Catherine Anaya

The art of forgiveness

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As the year comes to a close and the spirit of giving is in full bloom, many of us choose to reflect on what we’ve accomplished the last 12 months with thoughts of what self-promises we’ll strive for in the year ahead.

I’m not typically one for New Year’s resolutions, but I am one to reflect on the ups and downs of the year and what lessons I’ve learned from them.

I was challenged personally this past year to step outside my comfort zone, to expose my insecurities and myself, and to take a risk by opening myself up to new people and new adventures.

Along the way, I learned the art of forgiveness. It’s something few would ever consider easy, but experience has shown me it’s almost always worthwhile. How else can you move forward without forgiving the past?

Perhaps you’ve heard this saying: “God doesn’t give you the people you want. He gives you the people you need; to help you, to hurt you, to leave you, to love you and to make you the person you were meant to be.”

We can’t avoid it and when it happens we want to scream and cry, “Why me?”

A better question might be, “Why not me?” None of us are immune to pain and sorrow. But how we deal with it can create some personally defining moments.

I know, because this past year someone close to me hurt me with words and actions that I had long considered unforgivable.

It violated certain principles I set forth for myself and I wasn’t about to waiver from my personal set of agreements. Or so I thought.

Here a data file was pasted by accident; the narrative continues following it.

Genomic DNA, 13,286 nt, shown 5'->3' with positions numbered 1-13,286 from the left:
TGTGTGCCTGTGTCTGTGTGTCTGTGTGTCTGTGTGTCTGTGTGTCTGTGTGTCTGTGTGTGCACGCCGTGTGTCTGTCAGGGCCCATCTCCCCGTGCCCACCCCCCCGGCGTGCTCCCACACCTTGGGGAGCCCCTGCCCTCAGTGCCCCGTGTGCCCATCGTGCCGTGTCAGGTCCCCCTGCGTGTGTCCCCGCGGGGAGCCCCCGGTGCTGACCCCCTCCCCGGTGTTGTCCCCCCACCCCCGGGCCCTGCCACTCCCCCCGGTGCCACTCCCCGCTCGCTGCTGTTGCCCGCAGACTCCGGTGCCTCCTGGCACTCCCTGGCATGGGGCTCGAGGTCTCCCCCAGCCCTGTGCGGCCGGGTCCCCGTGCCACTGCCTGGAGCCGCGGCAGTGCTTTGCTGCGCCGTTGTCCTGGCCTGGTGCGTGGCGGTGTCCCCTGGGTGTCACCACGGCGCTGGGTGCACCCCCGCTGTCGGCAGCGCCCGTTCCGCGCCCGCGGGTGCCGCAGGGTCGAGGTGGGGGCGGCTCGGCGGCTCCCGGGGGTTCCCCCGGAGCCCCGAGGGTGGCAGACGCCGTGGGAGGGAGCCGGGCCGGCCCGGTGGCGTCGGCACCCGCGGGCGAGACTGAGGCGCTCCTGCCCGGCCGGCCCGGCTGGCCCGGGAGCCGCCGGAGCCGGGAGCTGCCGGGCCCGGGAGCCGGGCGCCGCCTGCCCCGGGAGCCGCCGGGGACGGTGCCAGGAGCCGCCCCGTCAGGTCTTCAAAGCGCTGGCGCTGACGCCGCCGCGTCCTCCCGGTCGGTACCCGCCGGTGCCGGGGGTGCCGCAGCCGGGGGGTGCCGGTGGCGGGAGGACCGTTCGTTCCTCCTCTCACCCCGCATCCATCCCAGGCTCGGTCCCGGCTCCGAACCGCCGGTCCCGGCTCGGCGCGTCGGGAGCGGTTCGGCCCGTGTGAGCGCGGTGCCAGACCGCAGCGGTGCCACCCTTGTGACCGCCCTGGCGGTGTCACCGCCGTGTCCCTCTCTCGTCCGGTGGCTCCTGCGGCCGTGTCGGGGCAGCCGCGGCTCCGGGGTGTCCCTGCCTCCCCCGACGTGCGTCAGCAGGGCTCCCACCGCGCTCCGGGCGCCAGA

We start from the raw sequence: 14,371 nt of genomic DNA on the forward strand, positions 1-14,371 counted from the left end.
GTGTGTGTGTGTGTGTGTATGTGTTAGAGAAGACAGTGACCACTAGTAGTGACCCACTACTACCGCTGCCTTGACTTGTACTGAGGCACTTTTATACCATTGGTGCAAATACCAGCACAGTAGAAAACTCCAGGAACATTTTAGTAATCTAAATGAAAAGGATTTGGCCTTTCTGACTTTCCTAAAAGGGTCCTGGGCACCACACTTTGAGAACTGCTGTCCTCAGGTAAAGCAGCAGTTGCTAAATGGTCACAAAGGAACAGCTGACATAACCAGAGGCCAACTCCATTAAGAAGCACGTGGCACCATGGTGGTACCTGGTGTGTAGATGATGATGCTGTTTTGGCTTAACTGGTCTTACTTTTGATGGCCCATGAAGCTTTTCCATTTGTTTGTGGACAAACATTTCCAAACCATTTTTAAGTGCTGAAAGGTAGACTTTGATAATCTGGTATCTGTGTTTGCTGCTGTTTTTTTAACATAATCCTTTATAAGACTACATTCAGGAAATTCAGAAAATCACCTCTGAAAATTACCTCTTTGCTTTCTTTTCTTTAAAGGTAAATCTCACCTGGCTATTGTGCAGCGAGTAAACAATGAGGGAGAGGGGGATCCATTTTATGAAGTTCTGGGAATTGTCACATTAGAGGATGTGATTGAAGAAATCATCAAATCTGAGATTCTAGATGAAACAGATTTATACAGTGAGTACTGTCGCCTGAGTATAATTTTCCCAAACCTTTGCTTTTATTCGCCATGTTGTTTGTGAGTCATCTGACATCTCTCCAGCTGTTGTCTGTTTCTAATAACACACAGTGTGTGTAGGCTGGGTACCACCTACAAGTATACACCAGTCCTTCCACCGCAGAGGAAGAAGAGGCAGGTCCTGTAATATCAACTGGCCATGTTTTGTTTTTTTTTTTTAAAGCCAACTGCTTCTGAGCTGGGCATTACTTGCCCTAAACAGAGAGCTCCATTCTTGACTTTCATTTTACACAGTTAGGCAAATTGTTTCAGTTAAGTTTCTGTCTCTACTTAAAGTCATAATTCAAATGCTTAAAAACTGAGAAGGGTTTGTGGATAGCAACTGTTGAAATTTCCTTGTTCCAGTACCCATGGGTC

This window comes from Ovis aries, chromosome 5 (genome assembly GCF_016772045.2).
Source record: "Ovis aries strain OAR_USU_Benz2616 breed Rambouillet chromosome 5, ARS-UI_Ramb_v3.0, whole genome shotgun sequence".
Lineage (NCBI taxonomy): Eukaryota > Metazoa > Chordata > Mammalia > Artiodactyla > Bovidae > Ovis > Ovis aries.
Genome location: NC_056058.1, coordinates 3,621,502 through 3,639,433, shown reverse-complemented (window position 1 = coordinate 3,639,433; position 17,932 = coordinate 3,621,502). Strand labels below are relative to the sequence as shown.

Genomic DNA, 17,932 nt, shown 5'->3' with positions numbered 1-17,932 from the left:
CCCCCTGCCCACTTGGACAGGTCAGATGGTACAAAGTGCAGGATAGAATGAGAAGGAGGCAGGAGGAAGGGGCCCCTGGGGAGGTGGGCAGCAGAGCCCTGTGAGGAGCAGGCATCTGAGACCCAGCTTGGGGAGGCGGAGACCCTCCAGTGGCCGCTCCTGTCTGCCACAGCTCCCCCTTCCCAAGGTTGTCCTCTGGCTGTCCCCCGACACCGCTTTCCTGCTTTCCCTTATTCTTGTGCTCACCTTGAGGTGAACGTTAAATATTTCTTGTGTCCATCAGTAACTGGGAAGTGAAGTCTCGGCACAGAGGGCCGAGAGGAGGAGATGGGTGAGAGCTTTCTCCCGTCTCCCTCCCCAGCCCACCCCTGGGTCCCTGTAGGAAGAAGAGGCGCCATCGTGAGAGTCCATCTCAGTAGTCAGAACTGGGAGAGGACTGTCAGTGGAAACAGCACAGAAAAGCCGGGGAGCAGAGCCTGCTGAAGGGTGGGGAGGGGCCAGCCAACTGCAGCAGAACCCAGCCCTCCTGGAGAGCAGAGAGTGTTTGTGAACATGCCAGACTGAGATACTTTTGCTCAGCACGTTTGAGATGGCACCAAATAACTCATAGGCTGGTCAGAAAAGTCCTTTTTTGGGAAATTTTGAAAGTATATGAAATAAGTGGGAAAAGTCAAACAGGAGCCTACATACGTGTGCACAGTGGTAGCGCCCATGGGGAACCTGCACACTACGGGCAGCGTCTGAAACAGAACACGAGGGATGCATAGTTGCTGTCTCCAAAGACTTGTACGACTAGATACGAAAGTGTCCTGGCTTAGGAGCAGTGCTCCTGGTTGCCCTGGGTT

I had these preconceived notions of how I would handle myself in such a situation and I stuck to my guns and a Teflon façade – until one day when I took a good hard look in the mirror. I saw the reflection of someone far from perfect, someone who’s made her share of mistakes and somehow found a way to own up to them and vow to never make them again. I’d learned to forgive myself, so how could I not forgive someone else?

Learning to forgive wasn’t easy and it didn’t happen overnight. The ghosts of the past still haunt me at times, and every now and again I have to work hard to suppress the insecurities that arise from them.  But if we expect to be given second chances, we certainly have to be willing to give them, right?

Choosing to forgive has given me an added sense of compassion, a newer sense of optimism and a better understanding of why one mistake doesn’t have to define a person.

And we all have our defining moments – in my case, a second time around that’s far better than the first.

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